TeachingBooks is delighted to welcome Jan Turnquist of Orchard House as our featured guest blogger this month.
Each month, we ask distinguished authors or illustrators to write an original post that reveals insights about their process and craft. Enjoy!
Behind the Books
By Jan Turnquist
“Little Women saved my life twice.” These startling words from the small Korean woman in front of me were not at all what I expected to hear at 7pm as I left Louisa May Alcott’s Orchard House. I’ve been Executive Director there for 20 years and love the people who visit the House. This night, however, I was grateful to be heading home after a long day. I was walking to my car when I spotted her getting out of hers. She had “that look.” All of us who work in this modest house museum where Miss Alcott wrote and set her beloved novel, Little Women, know “that look.” It moves us, inspires us, enlivens us, uplifts us and brings us joy every day. We feel that it is a privilege to care for a place that holds deep meaning for so many people around the world.
This night, however, it was late, the House was alarmed and locked and I was famished. Still, I couldn’t ignore her. “Good evening,” I said. She smiled brightly and returned my greeting. “Were you hoping to tour the House?” I asked, debating whether or not I could muster the energy to open the doors for a brief visit. To my relief, she replied that she would be coming the next day with her daughter who attended college in the area. The woman had just flown to Boston’s Logan Airport from Korea, had rented a car and driven to Concord just to glimpse the House before she settled in for the evening. She was more than excited for the next day’s experience with her daughter.
That’s when she said it: “Little Women saved my life twice.” She explained that as a young girl in Korea she felt that she was nothing until she found Chagun Assidul, Little Women in Korean. She discovered Jo March and said meeting Jo awakened something within her that she didn’t know she had. She began to believe in herself, and her new vision and sense of agency began to lead her dreams. She became a college professor. Now for the first time, she had come to the United States on sabbatical to teach for one year at a University in California — but she had to stop at Louisa May Alcott’s Orchard House first!
She went on to explain that she had three daughters, but found herself a single mother and felt ashamed. She didn’t elaborate about that circumstance, but went on to say that during this very difficult time, she suddenly remembered Little Women and read it again, this time focusing on Marmee. She said she took inspiration from the way Marmee held her head high despite the disapproval of others. She was inspired by Marmee’s strength and integrity and began to find her own courage.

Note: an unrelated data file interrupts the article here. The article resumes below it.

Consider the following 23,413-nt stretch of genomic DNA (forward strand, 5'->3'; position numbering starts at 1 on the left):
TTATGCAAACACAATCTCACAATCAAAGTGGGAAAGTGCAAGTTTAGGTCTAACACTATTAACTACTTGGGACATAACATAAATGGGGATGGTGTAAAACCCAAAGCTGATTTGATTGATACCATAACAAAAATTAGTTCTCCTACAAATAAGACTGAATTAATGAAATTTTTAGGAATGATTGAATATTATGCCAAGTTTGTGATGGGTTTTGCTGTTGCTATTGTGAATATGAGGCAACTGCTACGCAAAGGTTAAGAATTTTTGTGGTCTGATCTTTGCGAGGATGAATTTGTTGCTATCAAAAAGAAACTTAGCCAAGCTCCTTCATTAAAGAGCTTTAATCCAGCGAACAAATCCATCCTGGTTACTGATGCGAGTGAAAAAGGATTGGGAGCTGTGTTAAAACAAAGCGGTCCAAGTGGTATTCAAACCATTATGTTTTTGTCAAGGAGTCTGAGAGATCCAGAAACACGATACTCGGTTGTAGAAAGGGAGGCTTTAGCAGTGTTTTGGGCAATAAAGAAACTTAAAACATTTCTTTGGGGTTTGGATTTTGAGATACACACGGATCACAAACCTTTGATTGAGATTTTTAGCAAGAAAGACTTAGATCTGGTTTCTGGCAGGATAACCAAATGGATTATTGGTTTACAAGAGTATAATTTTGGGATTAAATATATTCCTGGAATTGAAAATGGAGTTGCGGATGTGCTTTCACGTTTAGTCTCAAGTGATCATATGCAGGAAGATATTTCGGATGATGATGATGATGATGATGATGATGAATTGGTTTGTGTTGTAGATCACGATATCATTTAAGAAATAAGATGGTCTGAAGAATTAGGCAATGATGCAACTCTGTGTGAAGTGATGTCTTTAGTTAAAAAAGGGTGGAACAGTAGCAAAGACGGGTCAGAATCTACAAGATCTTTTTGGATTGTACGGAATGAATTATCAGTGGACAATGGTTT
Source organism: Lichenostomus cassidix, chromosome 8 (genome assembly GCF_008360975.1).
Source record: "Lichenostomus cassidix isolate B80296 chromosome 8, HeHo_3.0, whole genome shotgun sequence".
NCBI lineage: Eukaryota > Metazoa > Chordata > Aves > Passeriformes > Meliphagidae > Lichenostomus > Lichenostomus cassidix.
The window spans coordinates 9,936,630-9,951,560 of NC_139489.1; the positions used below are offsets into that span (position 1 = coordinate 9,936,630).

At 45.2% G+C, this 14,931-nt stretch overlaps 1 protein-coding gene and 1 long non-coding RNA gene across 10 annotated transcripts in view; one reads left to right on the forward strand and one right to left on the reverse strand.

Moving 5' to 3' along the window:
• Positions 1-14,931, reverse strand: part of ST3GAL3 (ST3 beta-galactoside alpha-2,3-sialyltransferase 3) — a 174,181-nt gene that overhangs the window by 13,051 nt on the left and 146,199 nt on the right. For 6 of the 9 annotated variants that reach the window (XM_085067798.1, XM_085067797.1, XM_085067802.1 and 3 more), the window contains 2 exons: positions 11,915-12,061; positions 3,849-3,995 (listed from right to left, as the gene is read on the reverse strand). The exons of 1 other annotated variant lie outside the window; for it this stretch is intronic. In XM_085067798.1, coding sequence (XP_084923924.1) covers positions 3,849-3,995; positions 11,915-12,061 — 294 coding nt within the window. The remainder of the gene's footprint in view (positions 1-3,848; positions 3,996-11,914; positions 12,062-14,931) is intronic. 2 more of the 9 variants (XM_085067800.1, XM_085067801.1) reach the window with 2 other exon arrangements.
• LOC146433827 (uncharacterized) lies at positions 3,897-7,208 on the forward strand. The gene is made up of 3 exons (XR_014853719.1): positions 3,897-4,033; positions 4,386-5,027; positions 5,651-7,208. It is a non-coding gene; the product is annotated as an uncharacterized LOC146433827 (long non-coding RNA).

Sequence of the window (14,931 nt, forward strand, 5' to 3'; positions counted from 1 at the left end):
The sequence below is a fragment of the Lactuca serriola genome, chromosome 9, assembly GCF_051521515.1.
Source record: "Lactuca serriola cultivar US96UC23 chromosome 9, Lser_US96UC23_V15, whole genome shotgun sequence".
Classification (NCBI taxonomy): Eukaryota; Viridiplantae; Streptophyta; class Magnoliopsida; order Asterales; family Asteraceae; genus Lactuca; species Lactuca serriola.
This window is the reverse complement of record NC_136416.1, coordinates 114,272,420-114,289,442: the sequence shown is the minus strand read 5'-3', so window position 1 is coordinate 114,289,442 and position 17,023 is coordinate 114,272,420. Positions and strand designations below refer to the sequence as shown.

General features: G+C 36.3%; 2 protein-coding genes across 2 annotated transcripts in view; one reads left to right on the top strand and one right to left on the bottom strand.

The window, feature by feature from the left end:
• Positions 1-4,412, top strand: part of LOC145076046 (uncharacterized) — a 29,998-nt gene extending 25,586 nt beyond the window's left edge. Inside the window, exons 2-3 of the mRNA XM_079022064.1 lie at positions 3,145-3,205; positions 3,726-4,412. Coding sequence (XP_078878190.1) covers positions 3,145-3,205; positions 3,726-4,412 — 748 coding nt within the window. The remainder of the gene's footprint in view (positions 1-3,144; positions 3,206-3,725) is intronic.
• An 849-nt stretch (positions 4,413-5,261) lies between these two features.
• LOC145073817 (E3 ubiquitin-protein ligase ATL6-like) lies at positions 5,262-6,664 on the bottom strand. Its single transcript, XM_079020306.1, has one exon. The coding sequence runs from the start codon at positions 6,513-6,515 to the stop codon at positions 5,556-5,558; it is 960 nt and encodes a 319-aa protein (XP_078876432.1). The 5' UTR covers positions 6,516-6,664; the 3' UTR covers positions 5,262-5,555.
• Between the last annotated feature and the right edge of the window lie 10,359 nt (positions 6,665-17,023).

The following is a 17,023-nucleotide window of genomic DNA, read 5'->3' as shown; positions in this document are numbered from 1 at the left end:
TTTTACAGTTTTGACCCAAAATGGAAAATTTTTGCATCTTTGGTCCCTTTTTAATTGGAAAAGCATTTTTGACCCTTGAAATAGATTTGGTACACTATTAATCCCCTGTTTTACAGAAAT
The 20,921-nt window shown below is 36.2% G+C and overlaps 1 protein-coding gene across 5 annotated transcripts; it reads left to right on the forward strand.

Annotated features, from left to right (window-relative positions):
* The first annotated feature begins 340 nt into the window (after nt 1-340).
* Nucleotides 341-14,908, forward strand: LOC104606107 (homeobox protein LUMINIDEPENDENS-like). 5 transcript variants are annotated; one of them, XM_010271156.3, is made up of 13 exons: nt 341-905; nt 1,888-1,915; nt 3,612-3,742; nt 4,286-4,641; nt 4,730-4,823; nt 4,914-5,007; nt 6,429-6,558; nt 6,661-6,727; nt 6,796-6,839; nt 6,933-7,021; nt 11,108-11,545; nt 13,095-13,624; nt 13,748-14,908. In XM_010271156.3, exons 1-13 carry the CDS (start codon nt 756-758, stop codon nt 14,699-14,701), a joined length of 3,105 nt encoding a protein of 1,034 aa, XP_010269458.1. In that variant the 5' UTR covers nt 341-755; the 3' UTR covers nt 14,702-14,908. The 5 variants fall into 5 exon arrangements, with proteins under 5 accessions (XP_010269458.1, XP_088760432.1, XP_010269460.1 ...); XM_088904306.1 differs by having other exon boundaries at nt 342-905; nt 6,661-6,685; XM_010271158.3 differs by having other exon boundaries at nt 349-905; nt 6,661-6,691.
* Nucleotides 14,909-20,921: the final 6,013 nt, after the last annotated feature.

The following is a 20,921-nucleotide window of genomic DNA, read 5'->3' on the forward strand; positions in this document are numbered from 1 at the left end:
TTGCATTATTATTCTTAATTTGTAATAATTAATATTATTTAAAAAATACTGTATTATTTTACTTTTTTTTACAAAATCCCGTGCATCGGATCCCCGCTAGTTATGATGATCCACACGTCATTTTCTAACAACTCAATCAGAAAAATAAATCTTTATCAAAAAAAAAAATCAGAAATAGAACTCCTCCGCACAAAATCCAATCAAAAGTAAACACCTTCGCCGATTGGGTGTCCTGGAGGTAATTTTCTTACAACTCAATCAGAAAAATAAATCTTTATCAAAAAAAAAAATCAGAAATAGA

By the time the woman finished her story, I could hardly bear to say goodbye. At the same time, however, I felt happy to see her so joyful and ready to leave, having accomplished her simple mission to set eyes on the House before the red-letter day to follow. I knew how special the mother-daughter time would be. We are blessed at Orchard House with a caring staff that sees themselves as stewards of something sacred beyond the physical structure and material culture inside this home. As stewards of an intangible spirit of kindness, strength, courage and personal agency, we feel most touched to share this part of the Alcott legacy, which is captured so well in Little Women, a book that has never been out of print for 150 years, has been translated into 50 languages and is cherished by so many different cultures. We also take pride that most of the Orchard House furnishings actually belonged to the Alcott family and that the Home is so authentically preserved that an oft-heard comment is that it feels as if the Alcotts just stepped out. We enjoy telling about the Alcott family, upon whom Louisa based the March family, and are delighted when people say they feel as if they have just walked through the book itself!
In 2018 here at Orchard House we had the great pleasure of meeting Greta Gerwig, Amy Pascal and the cast of the new Sony Little Women movie. We witnessed the passion of everyone associated with this project and were constantly impressed by the many questions and clear desire to accurately recreate the world of Louisa May Alcott. The professionalism of the cast and crew were evident at every turn. I was privileged to be an extra in several scenes and was able to watch Greta direct, and to watch the brilliant cast in action. When the trailer for the film came out I cried, as did many of the staff at Orchard House. It was so beautifully done!
Then in October of 2019, I was invited to a screening of the entire film in New York City. As I entered an intimate theater space in the Sony building, I was amazed to see Greta Gerwig walking toward me. We exchanged warm greetings before she addressed the small group. Greta spoke about how much the book Little Women had meant to her as a child and about what it now means to her as an adult. She spoke frankly about how important this movie is to her. I had already known that she had poured her heart and soul into this project, but to hear her speak in such loving terms was touching.
I needed to pinch myself — this was really happening! Then the movie began. To say I was thrilled, to say I loved it, to say it took my breath away only begins to explain how I felt. For me Greta’s bold choices, the gorgeous production values, the authenticity, the magnificent acting and fresh yet faithful approach to a beloved classic brought Little Women to life as never before. I thought, “This is Greta’s beautiful love letter to Louisa May Alcott.” Louisa would be delighted to receive it!
Watch the Video Book Trailer from Sony Pictures Entertainment
Text and images are courtesy of Jan Turnquist and may not be used without her expressed written consent.